Rustic Furniture (German: Bauernmoebel), common name designating furniture used in rural areas in pre-industrial times. Rustic furniture is neither attributed to peasant amateur art, nor is its use restricted to the peasant milieu.
The earliest objects, which from the technical point of view are for the greatest part carpenter's work, date back to the late Middle Ages. They are mostly pieces of furniture used for storage (e.g. trunks Almer). It was only when techniques were found to heat rooms without creating smoke inside, i.e. when the Stube (rural type of parlour) was introduced, and therefore home furnishing became more differentiated, that more sophisticated joinery work (with carvings and sparingly used colouring) could be used in domestic buildings.
Reliance on elements typical of period furniture is evidenced by the fact that furniture types were taken over from high culture, such as wardrobes, sideboards, canopied beds and easy chairs. The dependence on high culture becomes even clearer in the use of ornamentation, which frequently served as a basis for regional styles. If the region was blessed with economic prosperity, such styles tended to remain popular for a long time and thus acquire "traditional" status. There is evidence that these styles were closely connected with individual ateliers and their traditions, especially in the provinces of Upper Austria and Tirol (e.g. the styles of the Alpbach and Zillertal valleys), and in the Pinzgau region. Painted furniture was crafted in the Baroque, Rococo and Empire traditions especially in the 18th and 19th centuries, e.g. 2-door wardrobes where each door was horizontally partitioned into 2 sections, beds with tall headboards. Proprietors' names and dates on such pieces of furniture indicate that they were made for a special purpose, namely as part of a bride's dowry. Intensive colouring and the combination of different style and motive traditions in rustic furniture, as in the Tirolean Lower Inn Valley and the lands along the Danube, are design features and forms typical of the end of an era when folk art ( Popular Art ) was still based on the lifestyle of the peasantry.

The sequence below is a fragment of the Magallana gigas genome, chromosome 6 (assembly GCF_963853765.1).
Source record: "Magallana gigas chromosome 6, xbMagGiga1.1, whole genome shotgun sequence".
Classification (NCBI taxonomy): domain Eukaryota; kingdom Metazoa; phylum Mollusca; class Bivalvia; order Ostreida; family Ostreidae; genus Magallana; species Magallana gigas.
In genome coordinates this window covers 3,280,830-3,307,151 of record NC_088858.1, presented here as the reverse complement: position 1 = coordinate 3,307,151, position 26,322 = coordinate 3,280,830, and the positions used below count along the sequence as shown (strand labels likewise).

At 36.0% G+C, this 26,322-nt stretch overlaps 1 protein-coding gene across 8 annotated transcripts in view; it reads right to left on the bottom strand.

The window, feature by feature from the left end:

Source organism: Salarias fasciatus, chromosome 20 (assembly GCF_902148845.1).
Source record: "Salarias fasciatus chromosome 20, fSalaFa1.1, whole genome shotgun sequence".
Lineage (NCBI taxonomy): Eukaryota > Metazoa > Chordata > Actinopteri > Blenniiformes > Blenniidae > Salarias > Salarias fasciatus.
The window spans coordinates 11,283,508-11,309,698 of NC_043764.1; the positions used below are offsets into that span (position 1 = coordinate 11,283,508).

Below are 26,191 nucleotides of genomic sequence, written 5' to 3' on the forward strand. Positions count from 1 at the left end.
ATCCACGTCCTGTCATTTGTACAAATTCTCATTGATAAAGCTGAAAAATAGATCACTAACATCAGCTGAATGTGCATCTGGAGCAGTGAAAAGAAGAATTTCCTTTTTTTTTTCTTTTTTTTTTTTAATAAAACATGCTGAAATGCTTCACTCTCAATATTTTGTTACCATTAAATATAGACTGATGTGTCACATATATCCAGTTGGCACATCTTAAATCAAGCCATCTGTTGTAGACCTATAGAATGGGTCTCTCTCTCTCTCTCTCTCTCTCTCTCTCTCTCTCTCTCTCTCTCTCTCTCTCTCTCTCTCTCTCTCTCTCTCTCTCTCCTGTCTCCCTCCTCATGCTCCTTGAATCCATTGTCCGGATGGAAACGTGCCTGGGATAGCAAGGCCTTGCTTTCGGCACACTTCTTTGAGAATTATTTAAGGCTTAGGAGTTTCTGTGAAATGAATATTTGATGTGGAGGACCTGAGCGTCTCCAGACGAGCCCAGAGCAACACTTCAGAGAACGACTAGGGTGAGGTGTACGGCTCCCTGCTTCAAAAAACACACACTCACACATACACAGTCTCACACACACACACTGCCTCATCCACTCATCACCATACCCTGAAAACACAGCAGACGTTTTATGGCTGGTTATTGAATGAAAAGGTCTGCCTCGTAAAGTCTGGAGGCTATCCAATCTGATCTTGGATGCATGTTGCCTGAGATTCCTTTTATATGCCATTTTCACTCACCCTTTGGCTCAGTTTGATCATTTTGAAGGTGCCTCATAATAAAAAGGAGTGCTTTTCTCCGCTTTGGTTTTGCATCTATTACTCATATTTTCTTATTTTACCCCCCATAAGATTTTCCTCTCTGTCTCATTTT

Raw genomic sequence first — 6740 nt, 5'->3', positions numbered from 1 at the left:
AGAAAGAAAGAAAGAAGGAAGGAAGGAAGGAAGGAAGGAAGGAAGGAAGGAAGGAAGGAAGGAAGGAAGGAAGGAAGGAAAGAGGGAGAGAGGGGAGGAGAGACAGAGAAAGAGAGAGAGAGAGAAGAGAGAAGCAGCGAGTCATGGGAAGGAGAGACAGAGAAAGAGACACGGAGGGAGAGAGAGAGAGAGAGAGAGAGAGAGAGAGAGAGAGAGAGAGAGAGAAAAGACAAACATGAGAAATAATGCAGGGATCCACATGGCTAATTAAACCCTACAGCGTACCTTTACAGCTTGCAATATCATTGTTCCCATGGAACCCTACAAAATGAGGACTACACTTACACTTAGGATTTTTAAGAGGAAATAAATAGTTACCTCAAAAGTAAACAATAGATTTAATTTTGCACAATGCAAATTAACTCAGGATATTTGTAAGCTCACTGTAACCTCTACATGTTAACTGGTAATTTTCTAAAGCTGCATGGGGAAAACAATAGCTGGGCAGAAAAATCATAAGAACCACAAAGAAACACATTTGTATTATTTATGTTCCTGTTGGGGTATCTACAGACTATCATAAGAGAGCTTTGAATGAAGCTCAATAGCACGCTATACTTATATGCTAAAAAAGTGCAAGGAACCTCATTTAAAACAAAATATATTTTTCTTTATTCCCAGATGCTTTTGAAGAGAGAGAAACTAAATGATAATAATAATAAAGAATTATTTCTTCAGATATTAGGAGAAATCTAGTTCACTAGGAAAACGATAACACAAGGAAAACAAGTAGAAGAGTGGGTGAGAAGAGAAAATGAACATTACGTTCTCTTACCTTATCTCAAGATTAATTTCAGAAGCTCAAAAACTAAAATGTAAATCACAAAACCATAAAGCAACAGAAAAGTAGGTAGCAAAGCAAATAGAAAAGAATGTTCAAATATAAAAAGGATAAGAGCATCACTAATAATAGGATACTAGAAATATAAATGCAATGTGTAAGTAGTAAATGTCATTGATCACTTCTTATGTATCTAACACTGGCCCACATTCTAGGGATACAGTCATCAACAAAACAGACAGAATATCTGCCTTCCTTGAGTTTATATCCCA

The most significant Austrian collections of rustic furniture can be found at the Tirolean Folk Art Museum in Innsbruck, in the Upper Austrian provincial museum in Linz, in the Austrian Folklore Museum (Oesterreichisches Museum fuer Volkskunde) in Vienna and its branch in Schlossmuseum Gobelsburg (province of Lower Austria, Weinviertel region).
Literature#K. Beitl, Landmoebel, 1976; B. Deneke, B. Ein Handbuch fuer Sammler und Liebhaber, 1969; F. Lipp, Oberoesterreichische Bauernmoebel, 1986; O. Moser, Kaerntn. Bauernmoebel (= Carinthia I, vol. 134-140), 1949; L. Schmidt, Bauernmoebel aus Sued-Deutschland, Oesterreich und der Schweiz, 1977.